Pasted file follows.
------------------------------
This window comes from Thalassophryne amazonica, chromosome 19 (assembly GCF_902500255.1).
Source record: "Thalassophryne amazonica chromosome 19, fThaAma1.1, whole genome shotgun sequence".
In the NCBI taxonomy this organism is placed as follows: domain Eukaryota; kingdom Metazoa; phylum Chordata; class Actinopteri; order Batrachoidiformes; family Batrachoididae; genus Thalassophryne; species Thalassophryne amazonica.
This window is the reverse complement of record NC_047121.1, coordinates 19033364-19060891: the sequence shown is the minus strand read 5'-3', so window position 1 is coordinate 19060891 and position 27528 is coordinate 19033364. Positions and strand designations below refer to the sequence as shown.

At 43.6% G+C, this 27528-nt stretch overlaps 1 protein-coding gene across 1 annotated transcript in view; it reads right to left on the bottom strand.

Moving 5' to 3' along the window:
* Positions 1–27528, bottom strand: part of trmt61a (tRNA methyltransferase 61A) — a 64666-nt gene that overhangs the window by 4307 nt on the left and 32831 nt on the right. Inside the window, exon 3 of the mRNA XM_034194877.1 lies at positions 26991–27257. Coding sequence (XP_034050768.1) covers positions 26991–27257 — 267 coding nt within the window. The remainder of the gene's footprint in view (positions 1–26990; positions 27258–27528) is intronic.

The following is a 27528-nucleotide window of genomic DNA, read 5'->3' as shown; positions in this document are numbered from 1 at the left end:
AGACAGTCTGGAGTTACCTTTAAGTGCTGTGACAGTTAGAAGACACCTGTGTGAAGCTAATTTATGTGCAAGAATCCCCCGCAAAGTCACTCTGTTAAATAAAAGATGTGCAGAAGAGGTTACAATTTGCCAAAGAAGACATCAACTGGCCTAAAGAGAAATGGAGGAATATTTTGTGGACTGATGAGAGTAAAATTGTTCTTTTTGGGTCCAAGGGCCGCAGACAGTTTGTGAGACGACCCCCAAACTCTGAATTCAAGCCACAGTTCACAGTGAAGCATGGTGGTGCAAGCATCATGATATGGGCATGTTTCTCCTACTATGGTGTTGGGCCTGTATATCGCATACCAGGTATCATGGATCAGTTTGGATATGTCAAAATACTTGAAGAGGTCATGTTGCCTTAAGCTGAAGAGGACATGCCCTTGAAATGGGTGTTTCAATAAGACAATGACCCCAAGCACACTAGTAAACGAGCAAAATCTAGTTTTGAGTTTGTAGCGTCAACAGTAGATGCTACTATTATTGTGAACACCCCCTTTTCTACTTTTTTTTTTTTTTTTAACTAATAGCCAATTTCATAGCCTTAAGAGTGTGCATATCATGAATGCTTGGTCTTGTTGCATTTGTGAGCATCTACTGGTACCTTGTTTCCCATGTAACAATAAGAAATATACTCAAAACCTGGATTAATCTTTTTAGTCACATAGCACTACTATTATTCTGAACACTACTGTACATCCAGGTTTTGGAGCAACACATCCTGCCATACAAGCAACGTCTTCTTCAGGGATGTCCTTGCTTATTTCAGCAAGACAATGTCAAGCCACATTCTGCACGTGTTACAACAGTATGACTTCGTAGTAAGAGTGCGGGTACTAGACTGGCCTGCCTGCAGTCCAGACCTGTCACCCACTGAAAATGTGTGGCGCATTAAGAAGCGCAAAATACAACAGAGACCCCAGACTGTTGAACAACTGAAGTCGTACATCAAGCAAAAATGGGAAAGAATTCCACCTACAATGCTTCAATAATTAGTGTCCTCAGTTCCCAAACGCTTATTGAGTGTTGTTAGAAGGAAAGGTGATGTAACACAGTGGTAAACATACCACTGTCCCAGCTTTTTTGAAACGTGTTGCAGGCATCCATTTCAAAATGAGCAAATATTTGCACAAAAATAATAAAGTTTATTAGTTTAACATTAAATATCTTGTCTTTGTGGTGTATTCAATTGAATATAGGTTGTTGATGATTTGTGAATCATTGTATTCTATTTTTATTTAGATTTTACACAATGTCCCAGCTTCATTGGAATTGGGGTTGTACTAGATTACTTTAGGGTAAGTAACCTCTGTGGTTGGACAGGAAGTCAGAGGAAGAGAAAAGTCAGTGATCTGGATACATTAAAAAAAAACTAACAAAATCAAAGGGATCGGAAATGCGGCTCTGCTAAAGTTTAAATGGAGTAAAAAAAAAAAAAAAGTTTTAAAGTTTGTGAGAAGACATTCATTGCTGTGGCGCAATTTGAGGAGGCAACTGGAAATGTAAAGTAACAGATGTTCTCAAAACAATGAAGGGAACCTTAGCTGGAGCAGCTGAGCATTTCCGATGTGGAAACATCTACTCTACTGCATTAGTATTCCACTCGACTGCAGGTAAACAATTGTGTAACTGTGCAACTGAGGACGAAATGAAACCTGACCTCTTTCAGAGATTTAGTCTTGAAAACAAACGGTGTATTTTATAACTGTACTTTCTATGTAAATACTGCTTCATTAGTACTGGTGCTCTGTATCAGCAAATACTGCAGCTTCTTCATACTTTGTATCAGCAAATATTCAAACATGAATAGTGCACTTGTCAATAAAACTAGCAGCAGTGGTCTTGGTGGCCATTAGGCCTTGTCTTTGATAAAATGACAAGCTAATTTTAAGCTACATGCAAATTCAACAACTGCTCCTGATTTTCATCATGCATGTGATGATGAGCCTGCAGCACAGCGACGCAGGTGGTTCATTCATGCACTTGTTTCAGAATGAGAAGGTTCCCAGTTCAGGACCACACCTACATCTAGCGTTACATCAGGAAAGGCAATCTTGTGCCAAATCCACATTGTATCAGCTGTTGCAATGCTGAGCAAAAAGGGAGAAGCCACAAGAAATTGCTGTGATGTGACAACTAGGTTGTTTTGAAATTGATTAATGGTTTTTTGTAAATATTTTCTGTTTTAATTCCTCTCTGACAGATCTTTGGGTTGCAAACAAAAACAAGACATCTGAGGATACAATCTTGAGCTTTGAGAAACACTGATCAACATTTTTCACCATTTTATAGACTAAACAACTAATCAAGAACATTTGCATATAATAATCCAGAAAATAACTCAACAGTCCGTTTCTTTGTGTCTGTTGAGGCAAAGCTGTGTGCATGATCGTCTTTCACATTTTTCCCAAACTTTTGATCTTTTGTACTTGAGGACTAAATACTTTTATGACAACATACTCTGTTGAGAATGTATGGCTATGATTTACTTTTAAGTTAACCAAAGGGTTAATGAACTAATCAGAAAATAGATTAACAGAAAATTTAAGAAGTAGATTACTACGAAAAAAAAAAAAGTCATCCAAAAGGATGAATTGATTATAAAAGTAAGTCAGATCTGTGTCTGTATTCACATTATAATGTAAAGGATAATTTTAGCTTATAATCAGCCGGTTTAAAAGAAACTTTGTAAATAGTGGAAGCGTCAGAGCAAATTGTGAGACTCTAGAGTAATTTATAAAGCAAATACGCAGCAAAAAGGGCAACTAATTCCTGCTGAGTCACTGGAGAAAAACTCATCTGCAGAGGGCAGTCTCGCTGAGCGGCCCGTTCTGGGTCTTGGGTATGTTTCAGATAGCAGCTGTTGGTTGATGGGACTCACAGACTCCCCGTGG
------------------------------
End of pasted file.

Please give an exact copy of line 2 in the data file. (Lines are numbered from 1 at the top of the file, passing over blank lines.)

Source record: "Thalassophryne amazonica chromosome 19, fThaAma1.1, whole genome shotgun sequence".